Doug: There have been some touching moments with Ben in this story -- it's a very human look at him.
It just goes to show that anyone with talent can write any character -- sometimes we complain about certain writers not finding a character's "voice"; that just isn't the case here with scribes Macchio and Gruenwald. It looks like they've done their research, and stretched what they found just enough to make it their own.

Karen: Who should Ben run into after he leaves Wundarr but Thundra. When she refuses to come with him, the two get into another donnybrook, with Ben at a disadvantage due to to his injured arm (the one Deathlok blasted a few issues back).

Doug: I liked how Ben was startled at seeing her, but in that "Oh, crap..." way; he just knows when she shows up something stupid is going to happen. And it did.

Karen: As Ben and Thundra tangle, we pop in on Quasar and Giant-Man,
who are cleaning up after the previous issue's fight with Nuklo. An alarm goes off -the female wrestlers have been detected. Our two heroes split up to go after them, and Quasar runs into Letha and Screaming Mimi. Quasar, ever chivalrous, fires a couple of warning shots and tells the two he doesn't want to "use real force on two women." The aptly named Screaming Mimi then cuts loose with a super-powered howl that causes Quasar's vision to distort - Perez' art here is very effective in getting across the feeling of disorientation. Eventually he overcomes his concerns about hurting the two and lets loose with a blast that drops them. As a side note, Screaming Mimi would go on to become Songbird of the Thunderbolts. It's a much better look in my opinion!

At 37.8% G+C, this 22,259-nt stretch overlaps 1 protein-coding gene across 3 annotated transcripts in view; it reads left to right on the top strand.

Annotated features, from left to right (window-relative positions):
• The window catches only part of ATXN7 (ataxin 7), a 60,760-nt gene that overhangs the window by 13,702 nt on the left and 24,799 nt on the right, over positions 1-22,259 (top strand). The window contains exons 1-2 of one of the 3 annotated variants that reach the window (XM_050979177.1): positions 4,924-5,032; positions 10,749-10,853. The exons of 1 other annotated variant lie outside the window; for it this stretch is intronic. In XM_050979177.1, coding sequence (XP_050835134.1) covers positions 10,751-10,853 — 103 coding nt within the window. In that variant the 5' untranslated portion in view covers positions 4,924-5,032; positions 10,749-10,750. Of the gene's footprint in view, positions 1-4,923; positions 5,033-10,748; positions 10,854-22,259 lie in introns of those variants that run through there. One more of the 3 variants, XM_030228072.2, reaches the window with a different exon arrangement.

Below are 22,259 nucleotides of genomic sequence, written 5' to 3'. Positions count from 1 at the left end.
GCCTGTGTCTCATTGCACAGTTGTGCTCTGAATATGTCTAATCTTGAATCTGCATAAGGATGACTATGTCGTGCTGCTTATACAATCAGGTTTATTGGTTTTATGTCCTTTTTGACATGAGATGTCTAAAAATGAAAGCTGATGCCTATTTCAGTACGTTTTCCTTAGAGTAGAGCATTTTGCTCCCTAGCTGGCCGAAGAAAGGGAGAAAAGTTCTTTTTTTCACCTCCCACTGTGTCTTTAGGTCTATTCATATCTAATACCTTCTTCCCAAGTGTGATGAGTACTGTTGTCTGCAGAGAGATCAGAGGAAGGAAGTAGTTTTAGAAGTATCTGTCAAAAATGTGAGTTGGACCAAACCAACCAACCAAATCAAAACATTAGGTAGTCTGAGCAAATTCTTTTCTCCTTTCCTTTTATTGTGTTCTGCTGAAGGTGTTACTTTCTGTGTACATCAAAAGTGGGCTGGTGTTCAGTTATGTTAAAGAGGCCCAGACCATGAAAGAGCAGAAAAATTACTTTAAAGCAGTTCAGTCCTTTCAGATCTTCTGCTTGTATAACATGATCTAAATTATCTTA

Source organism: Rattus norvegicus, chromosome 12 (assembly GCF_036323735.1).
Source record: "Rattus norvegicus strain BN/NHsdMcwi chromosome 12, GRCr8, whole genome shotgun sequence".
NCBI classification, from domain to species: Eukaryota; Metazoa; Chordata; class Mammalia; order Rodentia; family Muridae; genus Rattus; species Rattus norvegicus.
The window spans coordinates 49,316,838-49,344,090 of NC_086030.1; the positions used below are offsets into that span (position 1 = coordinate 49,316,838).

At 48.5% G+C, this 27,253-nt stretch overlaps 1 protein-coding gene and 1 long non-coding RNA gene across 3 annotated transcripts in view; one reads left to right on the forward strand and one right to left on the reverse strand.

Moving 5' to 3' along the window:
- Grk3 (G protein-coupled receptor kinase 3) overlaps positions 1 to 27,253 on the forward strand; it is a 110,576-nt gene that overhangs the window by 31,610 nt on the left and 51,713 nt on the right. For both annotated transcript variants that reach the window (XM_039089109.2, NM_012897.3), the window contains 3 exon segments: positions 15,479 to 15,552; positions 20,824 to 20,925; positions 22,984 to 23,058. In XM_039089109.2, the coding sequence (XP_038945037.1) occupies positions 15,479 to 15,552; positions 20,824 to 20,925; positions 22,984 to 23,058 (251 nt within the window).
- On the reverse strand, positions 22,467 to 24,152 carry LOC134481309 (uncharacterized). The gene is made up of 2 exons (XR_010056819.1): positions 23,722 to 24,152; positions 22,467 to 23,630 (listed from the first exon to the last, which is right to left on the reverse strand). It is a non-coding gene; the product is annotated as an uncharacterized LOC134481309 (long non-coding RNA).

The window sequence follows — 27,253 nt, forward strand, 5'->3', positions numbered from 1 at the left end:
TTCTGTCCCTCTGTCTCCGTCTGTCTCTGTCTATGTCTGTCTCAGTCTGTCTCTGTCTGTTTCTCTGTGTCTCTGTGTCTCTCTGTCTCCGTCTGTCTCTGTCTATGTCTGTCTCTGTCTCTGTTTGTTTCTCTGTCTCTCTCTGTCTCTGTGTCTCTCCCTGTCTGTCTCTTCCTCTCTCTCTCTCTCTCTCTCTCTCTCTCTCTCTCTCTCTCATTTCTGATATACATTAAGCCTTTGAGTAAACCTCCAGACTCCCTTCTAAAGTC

Doug: I really liked the panel with Giant-Man and Quasar working. I've said I'm a sucker for characters who are giants, and the perspective in that panel adds to the awe of it.